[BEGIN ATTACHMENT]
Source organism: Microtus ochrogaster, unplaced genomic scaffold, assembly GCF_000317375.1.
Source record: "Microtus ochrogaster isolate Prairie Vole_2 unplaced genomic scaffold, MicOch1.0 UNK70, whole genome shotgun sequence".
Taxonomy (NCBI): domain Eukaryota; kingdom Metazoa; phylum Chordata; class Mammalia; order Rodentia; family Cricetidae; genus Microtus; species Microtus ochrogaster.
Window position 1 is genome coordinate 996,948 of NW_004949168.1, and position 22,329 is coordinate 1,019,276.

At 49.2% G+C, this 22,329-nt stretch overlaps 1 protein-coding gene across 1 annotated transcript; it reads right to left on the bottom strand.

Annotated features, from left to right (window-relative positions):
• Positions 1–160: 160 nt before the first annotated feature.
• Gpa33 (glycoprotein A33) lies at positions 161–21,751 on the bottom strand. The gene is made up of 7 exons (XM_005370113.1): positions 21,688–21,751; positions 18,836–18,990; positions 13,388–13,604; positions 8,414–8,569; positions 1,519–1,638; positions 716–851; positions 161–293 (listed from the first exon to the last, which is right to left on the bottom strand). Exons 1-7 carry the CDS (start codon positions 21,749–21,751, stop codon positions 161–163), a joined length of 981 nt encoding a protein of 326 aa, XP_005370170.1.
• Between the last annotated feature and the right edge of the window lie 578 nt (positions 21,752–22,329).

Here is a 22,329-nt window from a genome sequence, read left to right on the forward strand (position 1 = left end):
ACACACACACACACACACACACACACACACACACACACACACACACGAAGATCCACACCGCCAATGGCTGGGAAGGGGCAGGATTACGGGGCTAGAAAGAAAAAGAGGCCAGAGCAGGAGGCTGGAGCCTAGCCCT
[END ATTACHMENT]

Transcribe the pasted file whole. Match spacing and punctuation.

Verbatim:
Source organism: Microtus ochrogaster, unplaced genomic scaffold, assembly GCF_000317375.1.
Source record: "Microtus ochrogaster isolate Prairie Vole_2 unplaced genomic scaffold, MicOch1.0 UNK70, whole genome shotgun sequence".
Taxonomy (NCBI): domain Eukaryota; kingdom Metazoa; phylum Chordata; class Mammalia; order Rodentia; family Cricetidae; genus Microtus; species Microtus ochrogaster.
Window position 1 is genome coordinate 996,948 of NW_004949168.1, and position 22,329 is coordinate 1,019,276.

At 49.2% G+C, this 22,329-nt stretch overlaps 1 protein-coding gene across 1 annotated transcript; it reads right to left on the bottom strand.

Annotated features, from left to right (window-relative positions):
• Positions 1–160: 160 nt before the first annotated feature.
• Gpa33 (glycoprotein A33) lies at positions 161–21,751 on the bottom strand. The gene is made up of 7 exons (XM_005370113.1): positions 21,688–21,751; positions 18,836–18,990; positions 13,388–13,604; positions 8,414–8,569; positions 1,519–1,638; positions 716–851; positions 161–293 (listed from the first exon to the last, which is right to left on the bottom strand). Exons 1-7 carry the CDS (start codon positions 21,749–21,751, stop codon positions 161–163), a joined length of 981 nt encoding a protein of 326 aa, XP_005370170.1.
• Between the last annotated feature and the right edge of the window lie 578 nt (positions 21,752–22,329).

Here is a 22,329-nt window from a genome sequence, read left to right on the forward strand (position 1 = left end):
ACACACACACACACACACACACACACACACACACACACACACACACGAAGATCCACACCGCCAATGGCTGGGAAGGGGCAGGATTACGGGGCTAGAAAGAAAAAGAGGCCAGAGCAGGAGGCTGGAGCCTAGCCCT